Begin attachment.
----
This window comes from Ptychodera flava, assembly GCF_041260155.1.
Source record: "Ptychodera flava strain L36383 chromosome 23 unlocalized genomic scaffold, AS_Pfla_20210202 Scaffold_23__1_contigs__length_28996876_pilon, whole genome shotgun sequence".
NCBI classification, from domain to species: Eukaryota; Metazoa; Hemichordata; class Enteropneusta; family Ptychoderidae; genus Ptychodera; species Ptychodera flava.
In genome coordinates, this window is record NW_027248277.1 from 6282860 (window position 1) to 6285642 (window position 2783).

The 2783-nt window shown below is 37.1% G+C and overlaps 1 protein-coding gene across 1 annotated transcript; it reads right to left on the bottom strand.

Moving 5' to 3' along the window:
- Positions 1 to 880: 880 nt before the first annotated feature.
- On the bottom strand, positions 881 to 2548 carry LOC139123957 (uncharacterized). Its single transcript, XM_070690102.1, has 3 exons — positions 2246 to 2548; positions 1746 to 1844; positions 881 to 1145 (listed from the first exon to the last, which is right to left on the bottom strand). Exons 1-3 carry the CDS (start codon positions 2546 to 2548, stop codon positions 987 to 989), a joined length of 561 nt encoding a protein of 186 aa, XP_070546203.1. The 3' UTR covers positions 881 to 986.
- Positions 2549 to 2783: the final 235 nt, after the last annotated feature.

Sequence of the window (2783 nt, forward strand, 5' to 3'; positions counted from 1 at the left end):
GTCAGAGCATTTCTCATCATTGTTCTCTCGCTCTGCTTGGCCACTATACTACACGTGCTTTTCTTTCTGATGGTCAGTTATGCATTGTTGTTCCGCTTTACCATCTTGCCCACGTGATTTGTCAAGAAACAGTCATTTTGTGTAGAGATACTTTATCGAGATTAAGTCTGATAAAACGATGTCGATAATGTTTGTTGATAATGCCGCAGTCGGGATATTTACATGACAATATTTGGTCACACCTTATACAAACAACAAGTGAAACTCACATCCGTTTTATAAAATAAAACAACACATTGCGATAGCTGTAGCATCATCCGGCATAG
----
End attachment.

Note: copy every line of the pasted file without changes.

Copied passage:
This window comes from Ptychodera flava, assembly GCF_041260155.1.
Source record: "Ptychodera flava strain L36383 chromosome 23 unlocalized genomic scaffold, AS_Pfla_20210202 Scaffold_23__1_contigs__length_28996876_pilon, whole genome shotgun sequence".
NCBI classification, from domain to species: Eukaryota; Metazoa; Hemichordata; class Enteropneusta; family Ptychoderidae; genus Ptychodera; species Ptychodera flava.
In genome coordinates, this window is record NW_027248277.1 from 6282860 (window position 1) to 6285642 (window position 2783).

The 2783-nt window shown below is 37.1% G+C and overlaps 1 protein-coding gene across 1 annotated transcript; it reads right to left on the bottom strand.

Moving 5' to 3' along the window:
- Positions 1 to 880: 880 nt before the first annotated feature.
- On the bottom strand, positions 881 to 2548 carry LOC139123957 (uncharacterized). Its single transcript, XM_070690102.1, has 3 exons — positions 2246 to 2548; positions 1746 to 1844; positions 881 to 1145 (listed from the first exon to the last, which is right to left on the bottom strand). Exons 1-3 carry the CDS (start codon positions 2546 to 2548, stop codon positions 987 to 989), a joined length of 561 nt encoding a protein of 186 aa, XP_070546203.1. The 3' UTR covers positions 881 to 986.
- Positions 2549 to 2783: the final 235 nt, after the last annotated feature.

Sequence of the window (2783 nt, forward strand, 5' to 3'; positions counted from 1 at the left end):
GTCAGAGCATTTCTCATCATTGTTCTCTCGCTCTGCTTGGCCACTATACTACACGTGCTTTTCTTTCTGATGGTCAGTTATGCATTGTTGTTCCGCTTTACCATCTTGCCCACGTGATTTGTCAAGAAACAGTCATTTTGTGTAGAGATACTTTATCGAGATTAAGTCTGATAAAACGATGTCGATAATGTTTGTTGATAATGCCGCAGTCGGGATATTTACATGACAATATTTGGTCACACCTTATACAAACAACAAGTGAAACTCACATCCGTTTTATAAAATAAAACAACACATTGCGATAGCTGTAGCATCATCCGGCATAG